Remote Job Video Interview Tips
Looking for a job in remote times? Here are some things to keep in mind when interviewing by video
Ready for your next interview? It could happen sooner than you think.
One of the many benefits of remote work is how quickly you can go from looking for a job to speaking to a hiring manager. Instead of waiting days or weeks for a response and a hopeful interview invitation, you might receive a video call within minutes or seconds of applying.
That means you need to be presentable whenever you’re actively contacting businesses and employers. Be ready to go with appropriate clothing, a clean and well-lit room, a smiling face, and an energetic attitude.
Here are a few quick tips to help you make a good impression and maximize your chances of getting hired.
How to Look and Sound Good Over Video
Optimize your lighting. The clearer your face looks on camera, the better. Interviewers want to be able to read your expressions. Try for bright, even lighting. If possible, position two or more light sources behind your computer screen (not behind you) so you’re well-lit with minimal shadows. Keep in mind that lighting also affects mood—yours and your interviewer’s.
Get dressed. No, you can’t get away with wearing your pajamas in a remote job—at least not until you’ve actually landed the position. You don’t have to follow a certain dress code (unless your employer or prospective employer requires it), but you should look the part any time you’re on video. Wear laundered, professional-looking clothes you feel comfortable and confident in.
Invest in a good microphone and pair of headphones. High-quality sound equipment may set you back a couple hundred dollars, but it’s worth it. Others need to be able to hear you clearly, especially if you intend to work in customer service, sales, or another job that requires you to speak to people all day. Click here for mic recommendations from TechRepublic, and here for headphone recommendations from PCMag.
Test your audio and video setup. Don’t wait until your first interview to find out if you have AV issues. Record yourself first, then watch and listen carefully to the recording for any flaws or dips in quality. Better yet, get on a video call with a friend and ask for feedback.
Keep your camera at eye level. Angles matter. Show off your face, not the bottom of your chin. When your camera is at eye level, you look competent and professional. You may need to adjust your seat height and/or elevate your monitor with a laptop stand or stack of books.
Sit up straight. Good posture not only makes you appear poised and self-assured, but also improves your speaking voice.
Consider your space. What’s behind you when you turn your camera on? If there are any distracting elements, remove them. That said, you don’t need to keep your walls completely bare. Feel free to add some character to your background and decorate your space with bookshelves, plant life, and work-appropriate art.
Eliminate or minimize background noise and distractions. Whenever possible, avoid getting on a video call while something like construction or lawn-mowing is going on at your or your neighbor’s home. Turn off any music or nearby sound from a television or computer. Close your door (if you can) to prevent family members, roommates, or pets from entering the room.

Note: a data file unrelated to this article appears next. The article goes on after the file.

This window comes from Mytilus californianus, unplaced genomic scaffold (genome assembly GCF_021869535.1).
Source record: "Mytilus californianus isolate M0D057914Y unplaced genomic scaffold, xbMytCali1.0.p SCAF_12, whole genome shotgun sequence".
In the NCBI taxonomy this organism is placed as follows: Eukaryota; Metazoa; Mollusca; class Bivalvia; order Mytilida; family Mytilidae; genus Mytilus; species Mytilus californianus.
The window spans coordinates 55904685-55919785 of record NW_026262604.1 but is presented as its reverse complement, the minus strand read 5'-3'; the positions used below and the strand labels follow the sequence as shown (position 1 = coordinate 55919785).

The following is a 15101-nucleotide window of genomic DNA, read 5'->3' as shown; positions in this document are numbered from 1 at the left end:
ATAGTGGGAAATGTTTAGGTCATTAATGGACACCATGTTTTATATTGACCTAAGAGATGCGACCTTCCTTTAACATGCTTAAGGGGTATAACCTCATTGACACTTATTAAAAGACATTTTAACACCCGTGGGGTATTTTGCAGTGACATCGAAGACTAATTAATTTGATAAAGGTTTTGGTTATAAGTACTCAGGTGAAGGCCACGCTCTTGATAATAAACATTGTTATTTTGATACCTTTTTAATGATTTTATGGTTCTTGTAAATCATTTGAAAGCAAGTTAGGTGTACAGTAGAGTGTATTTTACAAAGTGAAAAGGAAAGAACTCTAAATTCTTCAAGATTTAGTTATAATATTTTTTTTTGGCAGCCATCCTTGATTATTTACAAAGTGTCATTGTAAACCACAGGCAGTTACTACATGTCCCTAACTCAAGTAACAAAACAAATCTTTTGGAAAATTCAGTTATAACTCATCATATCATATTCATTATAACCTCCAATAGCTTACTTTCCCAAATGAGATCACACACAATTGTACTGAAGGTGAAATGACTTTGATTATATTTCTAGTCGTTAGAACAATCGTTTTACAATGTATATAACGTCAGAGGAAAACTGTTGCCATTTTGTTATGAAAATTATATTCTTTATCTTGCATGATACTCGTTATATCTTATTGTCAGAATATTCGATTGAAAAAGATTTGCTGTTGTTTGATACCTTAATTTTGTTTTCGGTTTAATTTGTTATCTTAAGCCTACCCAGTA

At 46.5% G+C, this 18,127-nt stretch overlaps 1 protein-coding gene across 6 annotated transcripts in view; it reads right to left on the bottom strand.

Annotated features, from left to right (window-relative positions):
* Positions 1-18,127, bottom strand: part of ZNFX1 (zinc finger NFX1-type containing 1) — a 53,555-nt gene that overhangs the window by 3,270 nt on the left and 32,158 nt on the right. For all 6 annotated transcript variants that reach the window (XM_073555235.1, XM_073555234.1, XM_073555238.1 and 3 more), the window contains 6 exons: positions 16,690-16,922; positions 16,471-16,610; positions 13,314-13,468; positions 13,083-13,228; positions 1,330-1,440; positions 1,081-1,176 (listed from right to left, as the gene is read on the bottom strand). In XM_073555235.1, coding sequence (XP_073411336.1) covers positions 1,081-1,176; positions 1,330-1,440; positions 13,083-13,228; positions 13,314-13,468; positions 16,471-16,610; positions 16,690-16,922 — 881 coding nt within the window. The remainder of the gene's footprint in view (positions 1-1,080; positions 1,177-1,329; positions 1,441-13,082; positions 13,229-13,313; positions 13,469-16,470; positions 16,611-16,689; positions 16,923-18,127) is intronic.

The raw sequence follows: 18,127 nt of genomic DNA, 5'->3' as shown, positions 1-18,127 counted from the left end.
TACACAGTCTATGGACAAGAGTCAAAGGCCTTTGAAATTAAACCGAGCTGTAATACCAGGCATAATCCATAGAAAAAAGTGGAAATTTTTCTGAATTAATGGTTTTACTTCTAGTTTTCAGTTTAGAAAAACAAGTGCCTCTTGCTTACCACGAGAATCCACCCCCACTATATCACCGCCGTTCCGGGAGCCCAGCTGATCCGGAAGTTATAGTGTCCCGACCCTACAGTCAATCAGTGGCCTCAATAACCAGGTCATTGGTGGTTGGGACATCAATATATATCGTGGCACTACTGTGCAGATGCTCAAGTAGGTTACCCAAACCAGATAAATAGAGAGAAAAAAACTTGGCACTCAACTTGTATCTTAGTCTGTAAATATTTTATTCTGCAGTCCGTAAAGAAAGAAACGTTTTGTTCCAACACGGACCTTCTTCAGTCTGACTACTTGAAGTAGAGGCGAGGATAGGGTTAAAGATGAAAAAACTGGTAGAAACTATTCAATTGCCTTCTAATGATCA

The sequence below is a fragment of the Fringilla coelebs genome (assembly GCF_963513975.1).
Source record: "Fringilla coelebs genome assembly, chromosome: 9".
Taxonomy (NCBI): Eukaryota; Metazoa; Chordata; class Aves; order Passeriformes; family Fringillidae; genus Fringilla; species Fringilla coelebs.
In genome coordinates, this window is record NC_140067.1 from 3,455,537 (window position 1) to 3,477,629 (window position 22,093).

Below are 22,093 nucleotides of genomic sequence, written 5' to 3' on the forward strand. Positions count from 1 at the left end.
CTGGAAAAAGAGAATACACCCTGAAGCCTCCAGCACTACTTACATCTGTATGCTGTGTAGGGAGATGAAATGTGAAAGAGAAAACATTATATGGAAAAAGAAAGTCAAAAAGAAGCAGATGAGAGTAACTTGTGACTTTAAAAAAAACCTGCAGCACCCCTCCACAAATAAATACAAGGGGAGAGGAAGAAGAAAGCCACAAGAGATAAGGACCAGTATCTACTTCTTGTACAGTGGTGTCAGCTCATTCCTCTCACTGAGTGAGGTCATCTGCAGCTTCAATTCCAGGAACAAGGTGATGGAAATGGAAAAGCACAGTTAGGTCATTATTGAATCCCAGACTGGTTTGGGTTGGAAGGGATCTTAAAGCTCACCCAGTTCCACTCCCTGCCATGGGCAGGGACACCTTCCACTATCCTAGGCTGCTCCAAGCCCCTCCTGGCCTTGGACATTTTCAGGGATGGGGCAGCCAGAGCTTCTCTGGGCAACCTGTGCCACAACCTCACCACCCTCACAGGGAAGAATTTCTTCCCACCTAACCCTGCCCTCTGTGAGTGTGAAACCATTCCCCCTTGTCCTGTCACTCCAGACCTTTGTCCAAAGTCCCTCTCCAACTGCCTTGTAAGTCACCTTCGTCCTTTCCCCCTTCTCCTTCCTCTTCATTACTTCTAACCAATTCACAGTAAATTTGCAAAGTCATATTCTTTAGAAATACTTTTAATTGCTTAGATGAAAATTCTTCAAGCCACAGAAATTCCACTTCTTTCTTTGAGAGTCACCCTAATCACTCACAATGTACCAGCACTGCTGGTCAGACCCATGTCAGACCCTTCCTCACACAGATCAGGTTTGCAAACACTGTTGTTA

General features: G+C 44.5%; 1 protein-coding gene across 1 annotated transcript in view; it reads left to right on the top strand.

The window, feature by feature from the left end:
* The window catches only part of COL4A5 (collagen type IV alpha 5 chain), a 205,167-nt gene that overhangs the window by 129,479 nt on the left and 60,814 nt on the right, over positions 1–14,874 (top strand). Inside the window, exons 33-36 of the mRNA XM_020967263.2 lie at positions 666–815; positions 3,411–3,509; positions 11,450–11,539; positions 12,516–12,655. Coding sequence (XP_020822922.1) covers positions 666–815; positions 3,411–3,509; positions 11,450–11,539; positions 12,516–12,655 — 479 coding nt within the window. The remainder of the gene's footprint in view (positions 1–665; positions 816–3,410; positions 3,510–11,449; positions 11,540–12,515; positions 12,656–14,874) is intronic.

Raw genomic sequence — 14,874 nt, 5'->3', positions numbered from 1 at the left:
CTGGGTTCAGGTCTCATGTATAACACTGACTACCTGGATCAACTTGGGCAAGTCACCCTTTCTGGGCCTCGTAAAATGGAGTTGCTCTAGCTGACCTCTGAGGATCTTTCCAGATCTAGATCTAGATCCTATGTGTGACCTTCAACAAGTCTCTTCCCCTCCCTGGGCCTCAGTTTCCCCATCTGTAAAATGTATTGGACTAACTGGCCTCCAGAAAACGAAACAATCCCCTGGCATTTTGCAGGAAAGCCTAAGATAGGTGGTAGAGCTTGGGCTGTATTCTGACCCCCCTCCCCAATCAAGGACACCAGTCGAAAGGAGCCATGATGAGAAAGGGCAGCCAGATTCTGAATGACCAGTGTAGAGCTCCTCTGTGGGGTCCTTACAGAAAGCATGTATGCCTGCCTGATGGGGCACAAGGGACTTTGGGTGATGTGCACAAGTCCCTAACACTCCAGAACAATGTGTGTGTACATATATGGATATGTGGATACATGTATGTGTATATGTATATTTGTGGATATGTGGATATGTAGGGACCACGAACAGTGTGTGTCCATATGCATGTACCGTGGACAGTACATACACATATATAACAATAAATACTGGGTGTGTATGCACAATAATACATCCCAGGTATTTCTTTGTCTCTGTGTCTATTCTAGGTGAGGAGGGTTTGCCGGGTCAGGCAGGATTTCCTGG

General Interviewing Advice
Do your homework. Research the company and position you’re interviewing for before jumping into a call. Think about why and how you’re a good fit for the role.
Practice. Hone your conversational skills. Practice answering questions and engaging in active listening. Talk to yourself in front of a mirror, or roleplay an interview with a family member or friend. Try putting yourself on both sides of the exchange, and take note of what you pay attention to as an interviewer.
Loosen up. Nailing an interview is about much more than giving the “correct” answers to questions. People want to work with people they enjoy talking to. Have fun and let your personality and sense of humor shine through.
Be quick on your feet. Expect the unexpected. The interviewer may throw curveballs at you and ask surprising questions. Be aware that you may need to do more than sit down for a straightforward conversation. Depending on the job, you might be asked to submit a video rather than interview live with a company representative, or you may need to take an assessment, undergo a screening, or all of the above. Regardless, the next step can happen instantly after you click “Submit Application,” so stay prepared.
Ask (productive) questions. An interview is a two-way street. While the person you’re talking to is determining whether you’re the right person for the job, it’s important for you to think about whether the job is the right fit for you. Ask about responsibilities, expectations, and what the company stands for. But don’t ask questions just to ask questions; keep the conversation focused on what you and the organization have to offer each other.
Reward yourself. Applying and interviewing for jobs is hard work. Keep your spirits high and replenish your stamina by doing something fun and relaxing after every interview. Go for a walk, make a nice meal, call a friend—do whatever helps you unwind. You’ve earned it.
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